DiMichele took the vast majority of snaps and out of nowhere had one really solid stretch of work against three MAC teams in October after he missed the entire Clemson game, throwing for 322 and 3 touchdowns in a loss to Northern Illinois, completing 10 of 13 with two touchdowns in the upset of Bowling Green and throwing three more scores against eventual league champ Central Michigan. Temple scored 21, 28 and 26 in those games after a 19-game streak at 17 points or less, but whatever momentum was gained there was lost amidst DiMichele's immediate regression to humiliating lows against Penn State and Navy. True freshman Vaughn - impressive size at 6-4, 210 - came in and led a touchdown drive against USNA's scrubs, and so he was in the mix in the Spring despite predictably ineffective small-ball efforts at Minnesota and Clemson.
Just get Travis Shelton the damn ball.
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Overly Optimistic Post-Spring Chatter: There is some solace that comes with hitting bottom, and knowing the worst must be in the past. The team remains unusually young and future-oriented, with only two seniors on the depth chart, four mid-year transfers and two true freshmen penciled as starters from a recruiting class ranked as best in the MAC by Scout. That whole conference thing is a motivator in itself:
"They'll be judged on whether they attend classes like at a MAC championship level, they'll be judged on whether they hit the weight room like a MAC championship team, and, obviously now, the way we practice and prepare. It's good to be in a league again."
It would be interesting to do a no-holds-barred documentary on this team's effort to stay out of the cellar, if only to gauge the minimum number of times per day players mock the "go about your life at a MAC championship level" routine, which must have peaked at intolerable levels by finals week and suffered diminished returns since. "Excuse me, sir, but you didn't roll through that Stop sign at quite a MAC championship level." "We'll settle for nothing less than a MAC championship level cheese and bacon taquito." "Hey, I've been meaning to mention to you...your hummers lately really haven't been up to a MAC championship level." It's these kinds of moments that really bring a young team together.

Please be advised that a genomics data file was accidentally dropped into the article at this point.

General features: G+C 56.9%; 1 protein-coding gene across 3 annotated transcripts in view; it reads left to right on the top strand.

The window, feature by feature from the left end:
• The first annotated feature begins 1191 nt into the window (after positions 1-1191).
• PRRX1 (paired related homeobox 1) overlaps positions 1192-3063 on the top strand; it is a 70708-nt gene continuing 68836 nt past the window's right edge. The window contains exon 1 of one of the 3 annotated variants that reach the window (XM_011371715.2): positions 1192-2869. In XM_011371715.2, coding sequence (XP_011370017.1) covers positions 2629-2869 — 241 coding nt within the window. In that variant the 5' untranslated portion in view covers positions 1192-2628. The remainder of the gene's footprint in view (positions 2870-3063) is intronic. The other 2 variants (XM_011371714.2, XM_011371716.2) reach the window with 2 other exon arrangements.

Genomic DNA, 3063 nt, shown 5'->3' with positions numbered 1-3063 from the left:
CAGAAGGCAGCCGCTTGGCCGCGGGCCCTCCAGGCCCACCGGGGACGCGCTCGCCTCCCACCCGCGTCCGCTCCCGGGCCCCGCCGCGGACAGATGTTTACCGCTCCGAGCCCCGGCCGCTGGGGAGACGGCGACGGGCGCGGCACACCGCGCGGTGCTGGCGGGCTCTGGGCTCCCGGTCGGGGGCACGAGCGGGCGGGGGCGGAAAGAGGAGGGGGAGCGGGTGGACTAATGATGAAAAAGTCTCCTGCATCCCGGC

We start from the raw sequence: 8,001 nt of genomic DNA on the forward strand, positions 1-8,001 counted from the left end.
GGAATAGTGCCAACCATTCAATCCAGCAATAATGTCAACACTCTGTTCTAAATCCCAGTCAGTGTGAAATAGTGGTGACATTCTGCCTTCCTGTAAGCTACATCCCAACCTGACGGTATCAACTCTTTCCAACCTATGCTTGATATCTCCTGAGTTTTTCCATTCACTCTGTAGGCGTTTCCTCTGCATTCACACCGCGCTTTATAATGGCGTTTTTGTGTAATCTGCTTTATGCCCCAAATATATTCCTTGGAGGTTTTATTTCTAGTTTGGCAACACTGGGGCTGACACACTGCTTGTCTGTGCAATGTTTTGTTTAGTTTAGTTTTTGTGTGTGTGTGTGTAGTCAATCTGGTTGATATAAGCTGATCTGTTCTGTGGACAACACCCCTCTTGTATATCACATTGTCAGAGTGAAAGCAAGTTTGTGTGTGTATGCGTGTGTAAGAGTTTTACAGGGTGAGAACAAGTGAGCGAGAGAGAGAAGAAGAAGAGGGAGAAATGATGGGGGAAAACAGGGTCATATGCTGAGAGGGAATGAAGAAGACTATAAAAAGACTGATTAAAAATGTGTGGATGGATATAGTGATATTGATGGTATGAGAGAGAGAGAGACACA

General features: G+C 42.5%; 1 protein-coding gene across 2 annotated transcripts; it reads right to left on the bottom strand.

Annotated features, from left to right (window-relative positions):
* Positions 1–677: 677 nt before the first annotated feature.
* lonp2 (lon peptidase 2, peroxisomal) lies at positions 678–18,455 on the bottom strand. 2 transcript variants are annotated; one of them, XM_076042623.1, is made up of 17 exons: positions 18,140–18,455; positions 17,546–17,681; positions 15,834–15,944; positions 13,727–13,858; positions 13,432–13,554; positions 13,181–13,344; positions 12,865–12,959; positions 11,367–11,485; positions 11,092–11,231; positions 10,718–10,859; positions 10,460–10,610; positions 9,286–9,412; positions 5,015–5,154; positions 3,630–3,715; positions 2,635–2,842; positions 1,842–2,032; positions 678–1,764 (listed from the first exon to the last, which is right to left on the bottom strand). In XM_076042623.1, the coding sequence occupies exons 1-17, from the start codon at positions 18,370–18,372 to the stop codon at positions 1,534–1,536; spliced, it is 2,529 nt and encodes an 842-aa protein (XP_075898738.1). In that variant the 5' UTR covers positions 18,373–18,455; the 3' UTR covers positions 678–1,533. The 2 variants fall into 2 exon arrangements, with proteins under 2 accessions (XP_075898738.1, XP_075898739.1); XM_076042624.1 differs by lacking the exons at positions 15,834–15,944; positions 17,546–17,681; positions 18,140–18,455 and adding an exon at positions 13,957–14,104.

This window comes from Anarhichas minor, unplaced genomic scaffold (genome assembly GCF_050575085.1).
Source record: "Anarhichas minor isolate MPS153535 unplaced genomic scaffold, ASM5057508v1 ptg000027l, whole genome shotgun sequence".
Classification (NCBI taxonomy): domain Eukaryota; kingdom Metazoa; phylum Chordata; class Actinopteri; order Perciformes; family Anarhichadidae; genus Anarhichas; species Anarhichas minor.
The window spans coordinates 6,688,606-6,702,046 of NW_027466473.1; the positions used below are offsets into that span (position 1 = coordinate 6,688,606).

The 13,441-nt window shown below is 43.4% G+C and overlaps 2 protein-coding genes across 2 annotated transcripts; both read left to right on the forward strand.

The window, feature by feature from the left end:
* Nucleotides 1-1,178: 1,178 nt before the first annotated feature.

Temple on YouTube: Breaking News! Travis Shelton goes to work in the lone win, and Al Golden gets a special victory...what was that, again?
Impressive: that blocked punt and subsequent cartwheel. Unimpressive: the crowd. It initially looked like a walk-through.
Come on now. Who could fire this face?
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Worst-Case: This team did lose to Buffalo last year, which keeps it on 0-12 alert by default. See "What's the Same" above.
Non-Binding Forecast: Any team as bad as Temple the last two seasons, especially when it's also as young as last year's Owls, is bound to get a little better. In most games, that will just mean being more competitive, but the schedule loses the automatic crushings from Wisconsin, Maryland, Miami (Fla.), Virginia, Minnesota, Louisville and Clemson that have been too frequent as an independent and replaces them with Army, Connecticut and a couple MAC games. That's a wise trade-off, and one that will probably get Temple in the neighborhood of 3-9, for starters. Not MAC championship level, but beggars can't be choosers.
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Previous Absurdly Premature Assessments...
|March 12: Tulane||March 13: Baylor||March 16: UCLA||March 20: Kentucky|
|March 21: Oregon||March 22: Arizona State||March 23: BYU||March 27: Missouri|
|March 28: Troy||March 29: Iowa State||April 3: Alabama||April 4: Akron|
|April 5: Cincinnati||April 9: UL-Monroe||April 10: Army||April 11: Syracuse|
|April 18: Florida||April 20: Southern Miss||April 25: Southern Cal||May 1: North Texas|
|May 3: SMU||May 8: Nevada||May 14: Tennessee||May 21: TCU|
|May 24: Notre Dame||May 29: UAB||May 30: Georgia|